Wednesday, January 26, 2022

Apple: Eastern District of Texas preferred over Western -- Ericsson: with pleasure IF you make a binding commitment to it -- Apple (deafening silence)

Apple has a serious problem with Ericsson having made all the right venue-related decisions so far: the ITC for potential U.S. import bans; the Eastern District of Texas for FRAND issues (where Ericsson won a landmark case against HTC); and the Western District of Texas for damages (companion complaints to import ban requests). Ericsson is also enforcing its rights in four other countries, with preliminary injunction requests pending in Brazil and the Netherlands. In Germany, Ericsson hedged its bets by filing cases with the three leading regional courts for patent cases. Munich and Mannheim are safe choices for plaintiffs, and Ericsson was so lucky as to have both of its cases assigned to Judge Dr. Daniel Voss ("Voß" in German), who is widely regarded as the plaintiff-friendliest of the three judges presiding over patent-specialized divisions (called "civil chambers") of the Dusseldorf Regional Court. Judge Dr. Voss is basically Dusseldorf's answer to the Munich and Mannheim judges.

Now Apple is jockeying for a better position. Part of that effort is a PTAB IPR campaign piggybacking on Samsung's 2021 challenges to many Ericsson patents, taking aim at patents Ericsson hasn't even asserted against Apple. And very surprisingly, almost shockingly, Apple proposed to have the whole dispute resolved by means of a rate-setting decision in the Eastern District of Texas, a venue Apple dreads so much that it even closed its stores there (Apple Stonebriar in Fisco, TX, and Apple Willow Bend in Plano, TX) after the Supreme Court's TC Heartland decision that made it a lot easier to get patent infringement cases moved out of a district unless the defendant has a permanent business presence there (as opposed to merely selling products or offering services nationwide).

Oh well, it now looks like Apple still doesn't really love the Eastern District of Texas...

A week ago, Apple filed a request for an early case management conference in the Eastern District and accused Ericsson of trying to undermine that court's jurisdictions through cases filed elsewhere (including overseas enforcement actions). The next day, Ericsson's counsel contacted Apple's counsel (PDF on Scribd), describing that "characterization [as] both misleading and ironic" as Ericsson "would have preferred to file its patent cases in the Eastern District of Texas, but [Ericsson's] filing in the Western District was necessitated by Apple’s highly publicized closing of all its retail stores in the Eastern District." And then Ericsson made Apple the following proposal:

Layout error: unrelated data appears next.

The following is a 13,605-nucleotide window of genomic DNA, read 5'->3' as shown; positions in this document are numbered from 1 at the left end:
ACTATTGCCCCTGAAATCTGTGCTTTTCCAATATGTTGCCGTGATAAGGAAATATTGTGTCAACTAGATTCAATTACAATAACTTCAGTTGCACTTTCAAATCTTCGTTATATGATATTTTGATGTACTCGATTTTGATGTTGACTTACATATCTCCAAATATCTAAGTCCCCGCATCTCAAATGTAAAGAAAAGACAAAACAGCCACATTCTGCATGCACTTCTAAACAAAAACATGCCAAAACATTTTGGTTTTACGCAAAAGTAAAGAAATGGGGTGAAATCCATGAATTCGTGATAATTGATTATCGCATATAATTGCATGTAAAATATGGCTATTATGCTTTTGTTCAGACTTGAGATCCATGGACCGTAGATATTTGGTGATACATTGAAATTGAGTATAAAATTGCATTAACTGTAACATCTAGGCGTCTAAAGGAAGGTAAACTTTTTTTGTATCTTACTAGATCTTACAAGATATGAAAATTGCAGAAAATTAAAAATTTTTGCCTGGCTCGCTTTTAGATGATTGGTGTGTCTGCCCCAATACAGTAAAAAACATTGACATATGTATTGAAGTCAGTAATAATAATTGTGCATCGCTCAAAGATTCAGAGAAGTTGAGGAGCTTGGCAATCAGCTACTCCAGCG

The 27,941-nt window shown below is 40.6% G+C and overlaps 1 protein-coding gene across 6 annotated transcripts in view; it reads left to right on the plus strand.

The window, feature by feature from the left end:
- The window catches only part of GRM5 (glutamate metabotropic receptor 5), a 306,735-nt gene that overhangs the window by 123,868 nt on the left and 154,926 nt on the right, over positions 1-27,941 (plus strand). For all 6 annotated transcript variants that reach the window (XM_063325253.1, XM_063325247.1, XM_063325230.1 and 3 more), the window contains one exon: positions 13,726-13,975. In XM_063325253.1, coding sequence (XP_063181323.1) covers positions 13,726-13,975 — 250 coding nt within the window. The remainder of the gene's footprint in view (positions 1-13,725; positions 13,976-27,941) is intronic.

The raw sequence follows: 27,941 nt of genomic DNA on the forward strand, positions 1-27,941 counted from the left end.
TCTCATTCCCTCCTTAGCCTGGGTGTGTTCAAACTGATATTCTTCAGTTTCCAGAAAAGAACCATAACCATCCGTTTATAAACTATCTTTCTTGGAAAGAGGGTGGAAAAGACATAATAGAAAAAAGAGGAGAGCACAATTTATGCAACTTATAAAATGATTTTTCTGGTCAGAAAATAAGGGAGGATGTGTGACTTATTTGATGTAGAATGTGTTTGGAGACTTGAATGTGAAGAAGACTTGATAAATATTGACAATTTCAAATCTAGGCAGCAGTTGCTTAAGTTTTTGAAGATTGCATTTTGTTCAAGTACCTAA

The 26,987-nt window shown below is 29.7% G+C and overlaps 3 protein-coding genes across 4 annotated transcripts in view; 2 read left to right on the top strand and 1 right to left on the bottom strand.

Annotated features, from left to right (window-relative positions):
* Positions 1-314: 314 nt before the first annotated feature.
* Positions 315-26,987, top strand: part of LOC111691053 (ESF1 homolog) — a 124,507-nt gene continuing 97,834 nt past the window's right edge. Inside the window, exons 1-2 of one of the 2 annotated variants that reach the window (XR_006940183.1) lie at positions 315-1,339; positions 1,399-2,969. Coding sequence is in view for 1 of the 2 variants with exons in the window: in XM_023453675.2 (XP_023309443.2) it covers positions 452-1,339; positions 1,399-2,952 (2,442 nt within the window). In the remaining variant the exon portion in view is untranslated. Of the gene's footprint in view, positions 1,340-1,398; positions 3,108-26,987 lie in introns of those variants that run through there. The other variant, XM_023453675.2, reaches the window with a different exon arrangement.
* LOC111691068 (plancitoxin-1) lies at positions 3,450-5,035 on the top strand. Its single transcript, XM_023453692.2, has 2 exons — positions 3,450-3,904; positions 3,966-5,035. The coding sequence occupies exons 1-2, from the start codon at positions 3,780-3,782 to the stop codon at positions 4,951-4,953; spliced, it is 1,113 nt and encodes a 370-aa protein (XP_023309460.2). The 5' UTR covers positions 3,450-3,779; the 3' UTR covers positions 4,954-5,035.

"Nonetheless, Ericsson is willing to dismiss its Western District suits and refile in the Eastern District if Apple is willing to stipulate to venue in the Eastern District for this dispute and waive any objection under TC Heartland."

In other words: Ericsson is fine with either the Eastern (preferred) or Western District of Texas, but will move its case form the Western to the Eastern District provided that Apple promises not to request a venue transfer to the Northern District of California.

Apple can always bring such a request in the Western District of Texas as well, but it has a strong presence there with many thousands of employees, making a denial of a transfer motion pretty much a given.

The only thing Ericsson didn't want to do was to give Apple an opportunity to avoid Texas altogether.

Apple declined. While there's plenty of rhetoric in a reply (PDF on Scribd) Apple's counsel sent four days later, Apple simply isn't willing to make a binding commitment to the Eastern District of Texas. All that Apple really appears to love about the Eastern District is that it's a gateway to California because of TC Heartland.

On Monday, Ericsson filed its opposition to Apple's request for an early case management and, on that occasion, demonstrated to Chief Judge Gilstrap in the Eastern District of Texas that Apple doesn't truly want to litigate there if it can avoid it. Here's Ericsson's opposition filing, to which the documents I previously linked to serve as exhibits (this post continues below the document):

22-01-24 Ericsson Oppositio... by Florian Mueller